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Proposal: Computer Science (Non-Programming)

I am having trouble with understanding the scope of this proposal. (Partially because of attempts to merge it with other CS proposals.) My first impression was that this is going to be the CS counterpart to Math.SE and Physics.SE. Am I right in my understanding of the scope?

The proposal currently states:

for computer Science practitioners, researchers, and CS students interested in topics like theoretical computer science, artificial intelligence, programming language design, digital logic, or any other area of CS not directly related to programming.

This is confusing for me. Is it an attempt to create a site that will get questions from all topics in CS of all levels? In which case this proposal overlaps with several existing sites (including cstheory) and its creation will damage them.

Can people promoting the proposal clarify the scope of this proposed site?

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    I second this concern. For the reasons mentioned above, I strongly believe that this proposal should be oriented towards non-researchers (with research questions being allowed). It would also be easier to build a community that way as people are more likely to know an answer to a lower level question than a research level one and it wouldn't conflict with existing sites either. – Opt Dec 5 '11 at 3:07
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    math.SE does not seem to hurt mathoverflow, or does it? I think people with research-level TCS questions will naturally go for cstheory.SE because they expect better answers there; similar for other (sub)fields. Of course it may happen that another site becomes redundant over time, e.g. because their experts are similarly active on the new site. If this happens naturally, I think it is a good thing. Personally, I would always refer questioneers that do not receive a timely good answer to the specialist community. – Raphael Dec 5 '11 at 8:02
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    I do not view SE sites as competitors, but as parts of a larger community. The sites are here to help people, not to mirror someone's world view. – Raphael Dec 5 '11 at 8:03
  • @Kaveh: You argue against specialist communities there but use the reverse argument here. How do the situations, in your opinion, differ? Is it just the order the proposals were made in? – Raphael Dec 5 '11 at 8:39
  • @Raphael: Speaking for myself, I think the size of the community which is online is very important. The research community of cstheory is large enough to support having its own site. Indeed, I doubt many of the members would visit a site for researchers that covered all areas of CS as that would tend drown out the theoretical part. – Opt Dec 6 '11 at 17:01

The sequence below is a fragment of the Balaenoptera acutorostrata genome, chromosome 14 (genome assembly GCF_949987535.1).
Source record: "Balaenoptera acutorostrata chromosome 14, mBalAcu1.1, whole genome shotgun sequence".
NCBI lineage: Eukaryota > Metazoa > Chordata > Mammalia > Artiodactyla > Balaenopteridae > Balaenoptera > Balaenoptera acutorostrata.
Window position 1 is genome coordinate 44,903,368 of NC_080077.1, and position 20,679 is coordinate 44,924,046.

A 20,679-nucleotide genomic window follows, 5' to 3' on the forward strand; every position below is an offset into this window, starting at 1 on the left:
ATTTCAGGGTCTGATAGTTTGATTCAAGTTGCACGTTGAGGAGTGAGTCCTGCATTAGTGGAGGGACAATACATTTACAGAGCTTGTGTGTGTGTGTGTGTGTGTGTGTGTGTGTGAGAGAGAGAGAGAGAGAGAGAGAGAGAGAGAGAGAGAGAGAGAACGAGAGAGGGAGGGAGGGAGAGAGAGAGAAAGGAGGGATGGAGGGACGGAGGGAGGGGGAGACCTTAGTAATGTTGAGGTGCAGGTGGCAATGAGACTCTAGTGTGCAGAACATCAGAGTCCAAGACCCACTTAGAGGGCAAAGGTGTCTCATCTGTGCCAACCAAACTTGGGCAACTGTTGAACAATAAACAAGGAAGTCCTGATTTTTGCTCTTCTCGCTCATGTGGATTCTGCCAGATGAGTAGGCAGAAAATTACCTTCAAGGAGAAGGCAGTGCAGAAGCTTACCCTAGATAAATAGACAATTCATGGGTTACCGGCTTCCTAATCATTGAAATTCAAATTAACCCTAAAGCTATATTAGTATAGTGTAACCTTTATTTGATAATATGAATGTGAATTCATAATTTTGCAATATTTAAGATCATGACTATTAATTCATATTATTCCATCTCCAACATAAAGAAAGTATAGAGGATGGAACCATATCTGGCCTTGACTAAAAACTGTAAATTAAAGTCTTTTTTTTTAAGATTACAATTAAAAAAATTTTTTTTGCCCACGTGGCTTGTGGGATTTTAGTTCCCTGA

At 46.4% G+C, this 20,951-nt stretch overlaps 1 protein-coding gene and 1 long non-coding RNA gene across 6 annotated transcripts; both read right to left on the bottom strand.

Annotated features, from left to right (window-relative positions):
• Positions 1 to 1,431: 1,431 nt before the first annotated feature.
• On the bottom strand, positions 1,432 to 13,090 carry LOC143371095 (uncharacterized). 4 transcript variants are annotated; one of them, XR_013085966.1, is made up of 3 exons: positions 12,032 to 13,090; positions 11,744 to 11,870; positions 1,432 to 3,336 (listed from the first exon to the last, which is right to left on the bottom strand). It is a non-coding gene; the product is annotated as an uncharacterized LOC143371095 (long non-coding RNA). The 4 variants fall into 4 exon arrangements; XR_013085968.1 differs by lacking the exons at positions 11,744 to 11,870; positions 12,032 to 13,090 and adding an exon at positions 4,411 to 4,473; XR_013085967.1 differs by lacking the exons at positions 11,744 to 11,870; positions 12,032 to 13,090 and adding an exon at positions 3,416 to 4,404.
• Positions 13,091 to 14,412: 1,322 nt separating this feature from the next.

• @Sid, I agree. I don't want to argue against cstheory in any way; I only think that cstheory can not be an argument against the new site! – Raphael Dec 6 '11 at 17:27
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    "A and B overlap, and A already exists" does not imply "the purpose of B is already being filled". I don't think "CS would overlap with TCS" is a good argument for not creating CS, given that there are questions within the scope of CS that TCS actively doesn't want and tries to avoid. – Ben Dec 8 '11 at 2:13
  • @Ben: this is about clarifying th scope of the proposal and make sure the scope is defined in such way that it won't overlap and damage existing sites. It was not about not creating CS.SE. – Kaveh Dec 10 '11 at 23:37
  • @Kaveh: You seem to be assuming that if the scope of CS.SE is not changed/clarified so that it does not overlap with other sites, then it should not be created. I think a site "that will get questions from all topics in CS of all levels" would still be valuable, and doesn't necessarily need its scope changed. – Ben Dec 14 '11 at 6:03
  • @Ben: "Yes, this does mean that these proposals — and, for that matter, any other proposals that would tend to drain audience away from existing Stack Exchange 2.0 sites — will be closed as duplicates." from blog.SO, i.e. if overlapping means that the new proposal is going to significantly damage an existing site it should be closed (or redefined in such a way that that it would not damage the existing sites). – Kaveh Dec 14 '11 at 9:32
  • Math.SE also gets questions from different levels. I have no objection to this proposal as long as this is going to be a CS version of Math.SE. – Kaveh Dec 14 '11 at 9:33
  • @Kaveh: That blog entry seems to be talking about sites that cover a subset of some existing site, which is not the case here. None of the the points 1, 2, and 3 apply to CS.SE wrt the existing TCS. And Ken Li's answer to this question (which you apparently accepted) argues well that CS.SE won't actually significantly damage TCS, by attracting all the questions that TCS doesn't want that appear to have no better place (the low level ones). This is precisely because this CS.SE overlaps with TCS but also covers significant areas that are explicitly not covered by TCS. – Ben Dec 14 '11 at 10:32
  • @Ben: I think the statement I quoted is very clear. The reason for closing as duplicate is general, it is not specific to sites with subset scope. Remember "non-programming" in the title of this proposal is there to make it clear this does not overlap with SO. Same applies to other sites. In fact SE asks community moderators to check area51 from time to time to see if any proposal is overlapping with already existing sites. – Kaveh Dec 14 '11 at 11:03
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The scope should is all area of CS at all levels. So yes your understanding of being a CS counterpart of Math.SE and Physics.SE is correct.

And no I don't think this proposal will damage cstheory, in fact it should even help it because there will be much less off-topic low level questions on cstheory, as they will be posted on the new CS.SE. Also, nobody is on Theoretical Physics is suggesting to close Physics.SE just because research level question may be asked on Physics.SE, or Math.SE.

Also, while research level questions on TCS will be technically on topic on the proposal, the FAQ should have something along the lines of:

There are certain subjects that, while still being on-topic here, you can get better response on our sister sites:

similar to how Math.SE does it.